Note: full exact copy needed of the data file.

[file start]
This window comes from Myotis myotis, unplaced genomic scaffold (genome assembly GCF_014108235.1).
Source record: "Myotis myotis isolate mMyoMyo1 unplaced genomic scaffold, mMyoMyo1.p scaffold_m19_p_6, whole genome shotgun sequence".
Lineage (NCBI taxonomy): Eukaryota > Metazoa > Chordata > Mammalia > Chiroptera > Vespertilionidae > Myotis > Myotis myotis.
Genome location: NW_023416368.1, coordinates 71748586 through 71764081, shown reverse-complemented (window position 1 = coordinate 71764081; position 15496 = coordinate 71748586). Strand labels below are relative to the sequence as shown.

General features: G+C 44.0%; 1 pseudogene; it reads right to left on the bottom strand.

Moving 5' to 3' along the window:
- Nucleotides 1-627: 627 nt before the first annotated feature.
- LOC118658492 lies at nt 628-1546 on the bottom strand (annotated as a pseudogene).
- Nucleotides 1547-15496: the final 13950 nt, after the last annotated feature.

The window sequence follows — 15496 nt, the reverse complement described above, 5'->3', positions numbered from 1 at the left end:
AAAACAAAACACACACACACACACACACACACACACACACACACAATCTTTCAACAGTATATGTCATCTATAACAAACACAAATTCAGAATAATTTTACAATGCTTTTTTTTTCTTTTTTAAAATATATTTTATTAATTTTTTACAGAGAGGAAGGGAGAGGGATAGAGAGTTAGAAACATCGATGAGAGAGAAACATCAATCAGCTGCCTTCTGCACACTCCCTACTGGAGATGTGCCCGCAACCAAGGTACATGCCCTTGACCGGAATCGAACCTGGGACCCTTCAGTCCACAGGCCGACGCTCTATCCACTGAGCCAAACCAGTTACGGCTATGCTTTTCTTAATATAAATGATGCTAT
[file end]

This window comes from Myotis myotis, unplaced genomic scaffold (genome assembly GCF_014108235.1).
Source record: "Myotis myotis isolate mMyoMyo1 unplaced genomic scaffold, mMyoMyo1.p scaffold_m19_p_6, whole genome shotgun sequence".
Lineage (NCBI taxonomy): Eukaryota > Metazoa > Chordata > Mammalia > Chiroptera > Vespertilionidae > Myotis > Myotis myotis.
Genome location: NW_023416368.1, coordinates 71748586 through 71764081, shown reverse-complemented (window position 1 = coordinate 71764081; position 15496 = coordinate 71748586). Strand labels below are relative to the sequence as shown.

General features: G+C 44.0%; 1 pseudogene; it reads right to left on the bottom strand.

Moving 5' to 3' along the window:
- Nucleotides 1-627: 627 nt before the first annotated feature.
- LOC118658492 lies at nt 628-1546 on the bottom strand (annotated as a pseudogene).
- Nucleotides 1547-15496: the final 13950 nt, after the last annotated feature.

The window sequence follows — 15496 nt, the reverse complement described above, 5'->3', positions numbered from 1 at the left end:
AAAACAAAACACACACACACACACACACACACACACACACACACAATCTTTCAACAGTATATGTCATCTATAACAAACACAAATTCAGAATAATTTTACAATGCTTTTTTTTTCTTTTTTAAAATATATTTTATTAATTTTTTACAGAGAGGAAGGGAGAGGGATAGAGAGTTAGAAACATCGATGAGAGAGAAACATCAATCAGCTGCCTTCTGCACACTCCCTACTGGAGATGTGCCCGCAACCAAGGTACATGCCCTTGACCGGAATCGAACCTGGGACCCTTCAGTCCACAGGCCGACGCTCTATCCACTGAGCCAAACCAGTTACGGCTATGCTTTTCTTAATATAAATGATGCTAT